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Read Introduction to Galatians


“A little leaven leavens the whole lump.”


The problem with false doctrine or teaching is that it has the propensity to spread. It does not take much erroneous doctrine to do its damage. 

A little leaven leavens the whole lump.

A little leaven (yeast, for example) kneads the whole lump (of dough). “Leaven” is an agent that produces fermentation. Leaven transforms the substance of something such as sourdough when it is in a high state of fermentation–in making bread, for example. What was once grace is now legalism (Mt 16:6, 12).

Yeast takes time to ferment a substance. It is possible to transform grace so gradually that no one will notice the change. What looked innocent to the Galatians would change the very nature of Christianity.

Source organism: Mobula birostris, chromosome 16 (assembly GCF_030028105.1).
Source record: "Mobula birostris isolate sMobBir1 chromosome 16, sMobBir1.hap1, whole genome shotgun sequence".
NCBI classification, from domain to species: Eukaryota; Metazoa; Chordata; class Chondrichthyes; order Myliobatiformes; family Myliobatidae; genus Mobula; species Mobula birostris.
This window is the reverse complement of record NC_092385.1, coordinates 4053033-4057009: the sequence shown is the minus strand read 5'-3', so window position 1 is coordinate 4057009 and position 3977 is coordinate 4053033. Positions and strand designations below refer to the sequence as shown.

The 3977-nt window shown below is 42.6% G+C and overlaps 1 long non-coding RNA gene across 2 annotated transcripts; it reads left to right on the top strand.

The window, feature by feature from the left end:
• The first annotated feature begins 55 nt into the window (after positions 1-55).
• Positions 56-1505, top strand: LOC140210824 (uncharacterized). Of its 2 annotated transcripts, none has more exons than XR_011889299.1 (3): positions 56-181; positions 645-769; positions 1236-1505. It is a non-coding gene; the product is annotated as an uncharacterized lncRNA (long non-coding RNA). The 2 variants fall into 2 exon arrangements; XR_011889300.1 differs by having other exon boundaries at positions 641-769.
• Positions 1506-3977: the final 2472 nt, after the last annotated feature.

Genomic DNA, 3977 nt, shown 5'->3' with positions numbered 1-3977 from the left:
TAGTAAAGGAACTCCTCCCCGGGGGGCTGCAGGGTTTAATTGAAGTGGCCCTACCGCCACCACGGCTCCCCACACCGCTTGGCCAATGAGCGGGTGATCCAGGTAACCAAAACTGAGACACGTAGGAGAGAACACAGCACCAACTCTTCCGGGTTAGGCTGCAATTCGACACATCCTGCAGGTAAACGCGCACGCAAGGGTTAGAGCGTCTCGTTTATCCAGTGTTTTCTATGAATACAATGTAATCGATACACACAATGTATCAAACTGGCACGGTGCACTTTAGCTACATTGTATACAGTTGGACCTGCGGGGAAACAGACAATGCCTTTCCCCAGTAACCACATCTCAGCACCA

Paul uses “leaven” here for corrupt doctrine (Matthew 13:33; 16:12). Whenever we mix even a little error with truth, it corrupts truth; it has a permeating power (1 Co 5:6). Even a little legalism corrupts grace. Legalism will contaminate the whole church if its leaders allow it to become invasive in the assembly. False doctrine will permeate like yeast in dough.


A little false doctrine can do great damage to the local church.


It only takes a little false doctrine to ruin a local church. A speck on the telescope will distort the heavens. Benjamin Franklin said, “For want of a nail the shoe was lost; for want of a shoe the horse was lost; for want of a horse the rider was lost; and for want of a rider the battle was lost.” Any teaching that adds to Christ’s work on the cross, no matter how small, does damage to His work of grace. Grace plus any work, no matter how small, is evil leaven.

A little yeast converts the entire dough; the dough never converts the yeast. Yeast works on the principle of fermentation. Legalism ferments a church until it totally corrupts the church. A little legalism destroys all grace. Legalism and grace are mutually exclusive.